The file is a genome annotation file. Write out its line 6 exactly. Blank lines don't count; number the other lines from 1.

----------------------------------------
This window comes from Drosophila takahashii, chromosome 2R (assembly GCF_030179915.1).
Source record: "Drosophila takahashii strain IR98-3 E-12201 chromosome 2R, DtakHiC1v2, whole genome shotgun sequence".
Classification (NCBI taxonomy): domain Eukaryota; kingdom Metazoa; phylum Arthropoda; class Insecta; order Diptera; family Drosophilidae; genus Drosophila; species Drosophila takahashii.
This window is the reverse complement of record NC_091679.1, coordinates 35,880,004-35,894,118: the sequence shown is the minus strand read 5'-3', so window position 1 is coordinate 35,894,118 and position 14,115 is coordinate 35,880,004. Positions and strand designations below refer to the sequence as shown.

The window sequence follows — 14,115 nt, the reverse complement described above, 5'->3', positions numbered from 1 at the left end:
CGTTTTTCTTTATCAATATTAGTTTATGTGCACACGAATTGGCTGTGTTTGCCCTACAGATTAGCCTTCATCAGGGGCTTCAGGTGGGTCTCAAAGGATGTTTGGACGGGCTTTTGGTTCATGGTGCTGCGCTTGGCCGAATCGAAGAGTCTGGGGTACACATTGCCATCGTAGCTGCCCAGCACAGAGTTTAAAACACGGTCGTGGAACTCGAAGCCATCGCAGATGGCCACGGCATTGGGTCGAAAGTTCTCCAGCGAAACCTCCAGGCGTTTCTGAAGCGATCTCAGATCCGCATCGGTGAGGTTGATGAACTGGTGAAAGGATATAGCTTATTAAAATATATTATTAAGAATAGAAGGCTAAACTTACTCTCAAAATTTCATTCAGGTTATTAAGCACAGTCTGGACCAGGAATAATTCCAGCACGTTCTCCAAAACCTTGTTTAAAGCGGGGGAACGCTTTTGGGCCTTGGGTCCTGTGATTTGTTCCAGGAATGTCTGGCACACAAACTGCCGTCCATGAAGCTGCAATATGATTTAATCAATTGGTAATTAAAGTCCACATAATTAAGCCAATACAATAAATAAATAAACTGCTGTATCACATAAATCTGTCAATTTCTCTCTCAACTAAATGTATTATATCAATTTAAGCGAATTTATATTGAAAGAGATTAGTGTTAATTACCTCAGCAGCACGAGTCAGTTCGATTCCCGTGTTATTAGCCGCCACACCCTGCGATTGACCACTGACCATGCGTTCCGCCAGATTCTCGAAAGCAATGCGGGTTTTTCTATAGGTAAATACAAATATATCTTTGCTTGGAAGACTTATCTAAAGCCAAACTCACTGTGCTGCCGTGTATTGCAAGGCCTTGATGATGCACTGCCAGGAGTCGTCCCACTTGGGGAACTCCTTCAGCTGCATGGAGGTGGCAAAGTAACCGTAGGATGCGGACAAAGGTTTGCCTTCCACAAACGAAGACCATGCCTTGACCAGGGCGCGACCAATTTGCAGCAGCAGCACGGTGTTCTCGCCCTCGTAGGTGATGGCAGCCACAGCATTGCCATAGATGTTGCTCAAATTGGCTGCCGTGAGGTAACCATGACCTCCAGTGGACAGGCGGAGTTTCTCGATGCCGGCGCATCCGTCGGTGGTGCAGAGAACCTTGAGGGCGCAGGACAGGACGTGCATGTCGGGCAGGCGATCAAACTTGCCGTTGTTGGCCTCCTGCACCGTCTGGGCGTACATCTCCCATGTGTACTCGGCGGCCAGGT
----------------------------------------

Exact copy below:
CGTTTTTCTTTATCAATATTAGTTTATGTGCACACGAATTGGCTGTGTTTGCCCTACAGATTAGCCTTCATCAGGGGCTTCAGGTGGGTCTCAAAGGATGTTTGGACGGGCTTTTGGTTCATGGTGCTGCGCTTGGCCGAATCGAAGAGTCTGGGGTACACATTGCCATCGTAGCTGCCCAGCACAGAGTTTAAAACACGGTCGTGGAACTCGAAGCCATCGCAGATGGCCACGGCATTGGGTCGAAAGTTCTCCAGCGAAACCTCCAGGCGTTTCTGAAGCGATCTCAGATCCGCATCGGTGAGGTTGATGAACTGGTGAAAGGATATAGCTTATTAAAATATATTATTAAGAATAGAAGGCTAAACTTACTCTCAAAATTTCATTCAGGTTATTAAGCACAGTCTGGACCAGGAATAATTCCAGCACGTTCTCCAAAACCTTGTTTAAAGCGGGGGAACGCTTTTGGGCCTTGGGTCCTGTGATTTGTTCCAGGAATGTCTGGCACACAAACTGCCGTCCATGAAGCTGCAATATGATTTAATCAATTGGTAATTAAAGTCCACATAATTAAGCCAATACAATAAATAAATAAACTGCTGTATCACATAAATCTGTCAATTTCTCTCTCAACTAAATGTATTATATCAATTTAAGCGAATTTATATTGAAAGAGATTAGTGTTAATTACCTCAGCAGCACGAGTCAGTTCGATTCCCGTGTTATTAGCCGCCACACCCTGCGATTGACCACTGACCATGCGTTCCGCCAGATTCTCGAAAGCAATGCGGGTTTTTCTATAGGTAAATACAAATATATCTTTGCTTGGAAGACTTATCTAAAGCCAAACTCACTGTGCTGCCGTGTATTGCAAGGCCTTGATGATGCACTGCCAGGAGTCGTCCCACTTGGGGAACTCCTTCAGCTGCATGGAGGTGGCAAAGTAACCGTAGGATGCGGACAAAGGTTTGCCTTCCACAAACGAAGACCATGCCTTGACCAGGGCGCGACCAATTTGCAGCAGCAGCACGGTGTTCTCGCCCTCGTAGGTGATGGCAGCCACAGCATTGCCATAGATGTTGCTCAAATTGGCTGCCGTGAGGTAACCATGACCTCCAGTGGACAGGCGGAGTTTCTCGATGCCGGCGCATCCGTCGGTGGTGCAGAGAACCTTGAGGGCGCAGGACAGGACGTGCATGTCGGGCAGGCGATCAAACTTGCCGTTGTTGGCCTCCTGCACCGTCTGGGCGTACATCTCCCATGTGTACTCGGCGGCCAGGT